His role with ILT City of Invercargill is focused on the development of young players, so teaching skills are vital. “I love teaching. My mother was a teacher at the local school in Garve. I’ve close to 50 piping students a week now which keeps me super busy, and some solid local players/tutors doing some great work underneath. Just need to keep working away and not take a breath, as soon as you take a breather you’ll fall backwards.”
Ali’s most recent appointment is to the position of Musical Director of the National Youth Pipe Band of NZ. The Youth Band programme had gone into a virtual recession since Callum Gilchrist relinquished the role of musical director, but Education Group leader Mike Sander got the ball rolling again, and in 2020, announced the new image, new leadership team, and a plethora of new candidates for positions within the band. Since then the band has gone from strength to strength, and Ali is looking to build on this over the next few years. Now with a strong base of players, there are a number of projects on the horizon. Since Ali’s appointment the band has gathered on four occasions, including a camp in Nelson, Summer School in January 2021, and Wellington in April this year, where they performed on live television at the ANZAC parade and service, and the most recent was a split camp with pipers in Wellington and drummers in Christchurch. An outstanding video has been released of the band from the ANZAC day , which is being used as a promotion for both the NYPBoNZ and the wider band movement.. Next stop is a weeklong South Island Tour penned for the beginning of October. “I’ve thoroughly enjoyed my time with the youngsters so far. They have a great attitude, bags of talent, and I’m very excited to see where we can take it. We have a great team both in terms of the management with Kim Eagle but also in the tutoring team with Davey Welsh, Davy Clark, and Tiffany Gilchrist. Everyone is excited to see what’s in store but for sure yeah, the first stop is Southern Tour of Christchurch, Timaru and Dunedin this October which myself and the whole squad are looking forward to showcasing the talent within”.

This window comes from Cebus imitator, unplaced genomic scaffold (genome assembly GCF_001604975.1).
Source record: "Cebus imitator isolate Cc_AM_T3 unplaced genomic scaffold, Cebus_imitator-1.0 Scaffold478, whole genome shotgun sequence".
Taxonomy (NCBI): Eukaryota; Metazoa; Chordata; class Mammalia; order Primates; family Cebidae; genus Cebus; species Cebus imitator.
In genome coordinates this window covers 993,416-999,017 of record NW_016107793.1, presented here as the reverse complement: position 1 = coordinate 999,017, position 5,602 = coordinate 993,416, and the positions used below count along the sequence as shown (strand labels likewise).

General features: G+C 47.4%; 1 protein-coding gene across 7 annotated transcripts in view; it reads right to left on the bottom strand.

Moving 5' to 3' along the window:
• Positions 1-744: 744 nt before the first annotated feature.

Ali’s drive, leadership, determination and skill is taking the youth band to new heights. With a number of public performances ahead, including a concert in Christchurch’s newest performance venue The Piano on 6 October, kicking off “The Evolution Tour” with subsequent performances in Timaru and Dunedin. ” We hope to keep developing players musically and create exciting innovative sets and take new fresh material on tour in 2022 around the Central North Island. While NZ borders remain shut, the band will perform around NZ as much as possible. A goal of Ali’s is also to make an album during his tenure, work already beginning around that. In the meantime, each meet we have, the team is moulding, the tunes are getting tighter, the more fun we are having. Looking forward to October certainly!”
And if all this isn’t too much, Ali and Renee are expecting their first child in December! Ali and Renee were married in 2019, and met through the Invercargill Pipe Band, Renee was a drummer in the Grade 3 and 2 band when Ali moved across to take on the P/M role.
“Just busy enough being a G1 pipe major in Invercargill, looking after Inver’s other bands, Musical Director of the Youth band, solos etc.. haha! Better to be busy though than not!”
Ali’s piping CV currently has a multiple time World, Scottish, Australian, NZ and an International Quartet Challenge Pipe Band Champion on it. His youngsters in Invercargill are the current NZ Juvenile Champions, and the Invercargill system is constantly growing with a Grade 1, Grade 3, Grade 4B and 2 Juvenile bands established with work underway on a 3rd Juvenile. In the last 12 months, his pupils have been picking up National Titles in B Grade at Hastings, Silver Chanter, Queen’s Birthday solo competitions, including his brother-in-law Adam Waghorn who recently took out the Silver Medal at Hastings. At 35 years old he has plenty more goals and objectives to complete, certainly a man on a mission and a man in demand! Ali cites having a good attitude and being humble as two of the key characteristics to be successful. Being respectful, every day you are learning!
This has been great insight into the “big man” and the people who have influenced him and given him the drive and focus he undoubtedly has. Family and friends obviously play a huge part in his success, but so does talent, leadership ability, dogged determination and the desire to achieve excellence. When you take more joy out of seeing others succeed, the unselfish characteristics become ever more apparent.
To move to a far flung land and create such a legacy in such a short time is unparalleled, and we look forward to seeing how the National Youth Pipe Band of NZ and ILT City of Invercargill bands continue to develop under his guidance, but to be sure, what we’ll experience won’t be dull, and it will be successful.